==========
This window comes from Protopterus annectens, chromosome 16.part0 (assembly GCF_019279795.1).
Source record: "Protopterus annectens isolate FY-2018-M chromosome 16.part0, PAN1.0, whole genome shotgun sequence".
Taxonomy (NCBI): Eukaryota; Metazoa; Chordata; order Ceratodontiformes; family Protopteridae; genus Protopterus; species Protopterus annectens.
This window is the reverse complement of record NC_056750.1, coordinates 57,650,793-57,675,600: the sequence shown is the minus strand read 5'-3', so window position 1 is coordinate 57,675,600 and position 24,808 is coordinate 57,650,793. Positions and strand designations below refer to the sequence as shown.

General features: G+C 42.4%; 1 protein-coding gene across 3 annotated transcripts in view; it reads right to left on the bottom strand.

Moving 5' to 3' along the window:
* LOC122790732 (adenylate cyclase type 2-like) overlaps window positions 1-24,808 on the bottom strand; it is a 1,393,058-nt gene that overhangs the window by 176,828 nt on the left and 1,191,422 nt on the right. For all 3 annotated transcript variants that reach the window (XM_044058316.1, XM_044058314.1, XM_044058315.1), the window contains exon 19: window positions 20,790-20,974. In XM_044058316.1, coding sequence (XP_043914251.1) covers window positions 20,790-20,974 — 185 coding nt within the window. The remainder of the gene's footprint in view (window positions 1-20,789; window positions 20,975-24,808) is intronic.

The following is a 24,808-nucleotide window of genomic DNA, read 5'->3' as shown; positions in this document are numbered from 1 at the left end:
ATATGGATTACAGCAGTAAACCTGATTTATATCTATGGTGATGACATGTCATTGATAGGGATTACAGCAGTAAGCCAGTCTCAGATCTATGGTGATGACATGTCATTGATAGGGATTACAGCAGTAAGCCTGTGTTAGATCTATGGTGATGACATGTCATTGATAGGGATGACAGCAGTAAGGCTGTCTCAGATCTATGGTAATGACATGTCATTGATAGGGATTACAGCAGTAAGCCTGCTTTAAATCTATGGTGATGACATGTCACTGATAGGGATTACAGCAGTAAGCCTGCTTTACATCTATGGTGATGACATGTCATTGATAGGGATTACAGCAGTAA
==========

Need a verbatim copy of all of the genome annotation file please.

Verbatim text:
This window comes from Protopterus annectens, chromosome 16.part0 (assembly GCF_019279795.1).
Source record: "Protopterus annectens isolate FY-2018-M chromosome 16.part0, PAN1.0, whole genome shotgun sequence".
Taxonomy (NCBI): Eukaryota; Metazoa; Chordata; order Ceratodontiformes; family Protopteridae; genus Protopterus; species Protopterus annectens.
This window is the reverse complement of record NC_056750.1, coordinates 57,650,793-57,675,600: the sequence shown is the minus strand read 5'-3', so window position 1 is coordinate 57,675,600 and position 24,808 is coordinate 57,650,793. Positions and strand designations below refer to the sequence as shown.

General features: G+C 42.4%; 1 protein-coding gene across 3 annotated transcripts in view; it reads right to left on the bottom strand.

Moving 5' to 3' along the window:
* LOC122790732 (adenylate cyclase type 2-like) overlaps window positions 1-24,808 on the bottom strand; it is a 1,393,058-nt gene that overhangs the window by 176,828 nt on the left and 1,191,422 nt on the right. For all 3 annotated transcript variants that reach the window (XM_044058316.1, XM_044058314.1, XM_044058315.1), the window contains exon 19: window positions 20,790-20,974. In XM_044058316.1, coding sequence (XP_043914251.1) covers window positions 20,790-20,974 — 185 coding nt within the window. The remainder of the gene's footprint in view (window positions 1-20,789; window positions 20,975-24,808) is intronic.

The following is a 24,808-nucleotide window of genomic DNA, read 5'->3' as shown; positions in this document are numbered from 1 at the left end:
ATATGGATTACAGCAGTAAACCTGATTTATATCTATGGTGATGACATGTCATTGATAGGGATTACAGCAGTAAGCCAGTCTCAGATCTATGGTGATGACATGTCATTGATAGGGATTACAGCAGTAAGCCTGTGTTAGATCTATGGTGATGACATGTCATTGATAGGGATGACAGCAGTAAGGCTGTCTCAGATCTATGGTAATGACATGTCATTGATAGGGATTACAGCAGTAAGCCTGCTTTAAATCTATGGTGATGACATGTCACTGATAGGGATTACAGCAGTAAGCCTGCTTTACATCTATGGTGATGACATGTCATTGATAGGGATTACAGCAGTAA